How long will it take to fall?

Mathguru tells me this is where physics questions go, so I'll post my question here.

I am having trouble understanding acceleration. Namely, how to calculate how fast an object will get to...

So here is my made up question to help me understand. Let's say (for simplicity) that gravity is equal to 10m/s^2 instead of 9.8. Now if we drop an object from 100 meters up how long (excluding air resistance) will it take to reach the ground?

Air resistance: Linear resistive force

Assume an object falling downward from rest under the influence of gravity (near the surface of the Earth) with a resistive force on it proportional to the object's velocity. The constant b (which has no specific name I know of) depends on the properties of the air and shape and size of the object. (I don't believe it depends on the mass of the object, but that also may vary with the medium the object falls through.) We may set up Newton's 2nd Law for this object and obtain the following equation for the net force:

$\displaystyle \sum F = mg - bv = ma$ (Note: I have chosen the downward direction to be posititve here.)

(For the record, if the object were moving upward, the weight and overall acceleration are still downward, but the resistive force now has a *positive *sign, due to the vector nature of v. The nature of the differential equation and solution remains the same. Note that if we throw this object upward we have to solve this equation first with the positive sign on bv until it reaches maximum height, then use the equation with the negative sign as it begins to fall.)

Normally this would be considered an equation in terms of the position y(t), but an interesting result occurs if we solve it in terms of v(t):

$\displaystyle m \frac{dv}{dt} + bv = mg$

For an object falling from rest we have v(0) = 0, so the solution becomes:

$\displaystyle v(t) = \frac{mg}{b} \left ( 1 - e^{-bt/m} \right )$

Note that for large t v approaches a constant value $\displaystyle \frac{mg}{b}$ called the "terminal velocity," $\displaystyle v_t$.

We can easily obtain the function y(t) from the expression for v(t):

$\displaystyle y(t) = \int_0^t dt' \, v(t') = \left ( \frac{mg}{b} \right ) t - g \left ( 1 - e^{-bt/m} \right )$

-Dan

Air resistance: Quadratic resistive force

Assume an object falling downward from rest under the influence of gravity (near the surface of the Earth) with a resistive force on it proportional to the square of the object's velocity. Here the resistive force is taken to be:

$\displaystyle R = \frac{1}{2}C \rho A v^2$ (Rayleigh's formula?)

where C is the "drag coefficient", $\displaystyle \rho$ is the density of the medium (in this case air), and A is (more or less) the cross-sectional area presented to the medium as the object falls. I will presume A to be constant, though obviously most objects tumble as they fall through the air. In air, most objects have a value of C around 1/2.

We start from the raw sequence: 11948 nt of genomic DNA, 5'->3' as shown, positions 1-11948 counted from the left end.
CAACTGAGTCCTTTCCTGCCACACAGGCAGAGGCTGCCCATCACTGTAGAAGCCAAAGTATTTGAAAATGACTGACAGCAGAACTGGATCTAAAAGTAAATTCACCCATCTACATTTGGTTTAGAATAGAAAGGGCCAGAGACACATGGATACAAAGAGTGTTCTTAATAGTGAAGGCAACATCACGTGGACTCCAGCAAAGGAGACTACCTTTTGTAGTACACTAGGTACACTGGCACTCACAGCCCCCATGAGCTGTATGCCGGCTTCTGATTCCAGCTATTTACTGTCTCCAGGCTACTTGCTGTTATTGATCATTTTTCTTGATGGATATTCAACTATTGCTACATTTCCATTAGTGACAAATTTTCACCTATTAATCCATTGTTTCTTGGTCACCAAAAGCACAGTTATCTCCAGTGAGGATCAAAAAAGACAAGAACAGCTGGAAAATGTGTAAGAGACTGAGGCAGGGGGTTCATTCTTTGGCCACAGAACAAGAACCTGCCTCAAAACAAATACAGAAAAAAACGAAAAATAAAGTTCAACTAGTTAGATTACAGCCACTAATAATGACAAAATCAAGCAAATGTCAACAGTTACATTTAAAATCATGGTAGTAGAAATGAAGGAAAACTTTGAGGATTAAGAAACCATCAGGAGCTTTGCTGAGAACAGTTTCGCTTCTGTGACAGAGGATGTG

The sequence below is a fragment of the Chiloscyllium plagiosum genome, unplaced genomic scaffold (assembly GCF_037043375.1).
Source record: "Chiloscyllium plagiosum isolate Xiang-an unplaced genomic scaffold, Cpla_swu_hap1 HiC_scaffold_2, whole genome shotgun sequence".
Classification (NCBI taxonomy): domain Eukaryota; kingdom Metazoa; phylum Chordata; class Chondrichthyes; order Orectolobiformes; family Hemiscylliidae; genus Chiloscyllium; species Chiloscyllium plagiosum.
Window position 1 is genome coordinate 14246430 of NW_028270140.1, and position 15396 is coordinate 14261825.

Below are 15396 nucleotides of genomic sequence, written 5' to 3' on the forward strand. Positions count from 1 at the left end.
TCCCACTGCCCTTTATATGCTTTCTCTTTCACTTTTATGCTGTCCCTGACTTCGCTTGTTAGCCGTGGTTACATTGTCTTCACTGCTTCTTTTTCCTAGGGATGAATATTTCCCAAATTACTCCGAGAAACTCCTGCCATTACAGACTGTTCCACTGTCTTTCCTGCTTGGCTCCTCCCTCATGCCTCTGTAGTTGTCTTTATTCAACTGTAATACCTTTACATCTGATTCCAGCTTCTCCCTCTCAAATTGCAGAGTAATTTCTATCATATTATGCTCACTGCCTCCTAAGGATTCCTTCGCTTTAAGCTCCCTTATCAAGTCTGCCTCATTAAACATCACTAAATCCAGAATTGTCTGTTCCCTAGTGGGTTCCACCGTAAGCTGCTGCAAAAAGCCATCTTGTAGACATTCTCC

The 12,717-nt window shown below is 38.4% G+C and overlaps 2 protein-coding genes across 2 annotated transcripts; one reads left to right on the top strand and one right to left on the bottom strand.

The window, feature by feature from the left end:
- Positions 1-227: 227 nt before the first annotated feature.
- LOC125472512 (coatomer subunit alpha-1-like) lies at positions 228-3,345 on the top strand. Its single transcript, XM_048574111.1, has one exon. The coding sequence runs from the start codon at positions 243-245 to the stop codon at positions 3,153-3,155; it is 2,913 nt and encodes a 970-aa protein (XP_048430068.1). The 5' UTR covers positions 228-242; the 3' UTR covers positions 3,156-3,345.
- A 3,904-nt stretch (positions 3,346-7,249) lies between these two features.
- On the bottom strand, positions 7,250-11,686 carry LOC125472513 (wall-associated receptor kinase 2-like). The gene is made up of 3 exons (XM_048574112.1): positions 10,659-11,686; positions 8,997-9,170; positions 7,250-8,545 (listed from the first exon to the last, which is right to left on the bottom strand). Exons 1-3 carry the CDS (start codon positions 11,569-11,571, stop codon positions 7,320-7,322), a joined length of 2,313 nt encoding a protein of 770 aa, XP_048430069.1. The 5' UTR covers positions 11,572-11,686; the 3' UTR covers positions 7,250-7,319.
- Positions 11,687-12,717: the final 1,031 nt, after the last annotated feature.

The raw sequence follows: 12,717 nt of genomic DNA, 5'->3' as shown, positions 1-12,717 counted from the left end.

The equation of motion is:

$\displaystyle \sum F = mg - \frac{1}{2}C \rho A v^2 = ma$ (Again, I am assuming positive downward.)

(In this case if the object is moving upward we can no longer think of the direction of v...v^2 has no direction! However, the resistive force is *always* against the direction of motion, so we again get a positive sign as we did for the linear resistance case. I don't *think* the nature of the solution depends on the negative sign in front of v^2 (though I haven't checked it) so the same comments should apply here as they did in the linear resistance case.)

Expressed as a function v(t) this equation is nonlinear:

$\displaystyle m \frac{dv}{dt} + \left ( \frac{C \rho A}{2m} \right ) v^2 = mg$

and is difficult to solve as most nonlinear equations tend to be. A solution can be found (please don't ask me how, I had to look up the solution myself!) for an object released from rest v(0) = 0:

$\displaystyle v(t) = \sqrt{ \frac{2mg}{\rho A C} } \, tanh \left ( t \sqrt{ \frac{g \rho A C}{2m} \right )$ For those that don't know: $\displaystyle tanh(x) = \frac{sinh(x)}{cosh(x)} = \frac{(e^x - e^{-x})/2}{(e^x + e^{-x})/2} = \frac{e^x - e^{-x}}{e^x + e^{-x}}$.

Again we see that for large t v approaches a constant value, the terminal velocity. In this case $\displaystyle v_t = \sqrt{ \frac{2mg}{C \rho A} }$.

We may obtain the equation for y(t) by integration:

$\displaystyle y(t) = \int_0^t dt' \, v(t') = \sqrt{ \frac{2mg}{ \rho A C} } \frac{ \left ( exp \left [ 2t \sqrt{ \frac{g \rho A C}{2m} } \right ] -1 \right ) t}{exp \left [ 2t \sqrt{ \frac{g \rho A C}{2m} } \right ] +1}$

-Dan

There's a short-cut to find the terminal velocity. (This can be done in the linear resistance case as well.)

We have the equation:

$\displaystyle mg - \frac{1}{2}C \rho A v^2 = ma$

from Newton's 2nd Law. If we look for a v where the acceleration is 0 (a constant velocity, of course, is represented by this) we need to solve:

$\displaystyle mg - \frac{1}{2}C \rho A v_t^2 = 0$

for v and we get the same terminal velocity as obtained above.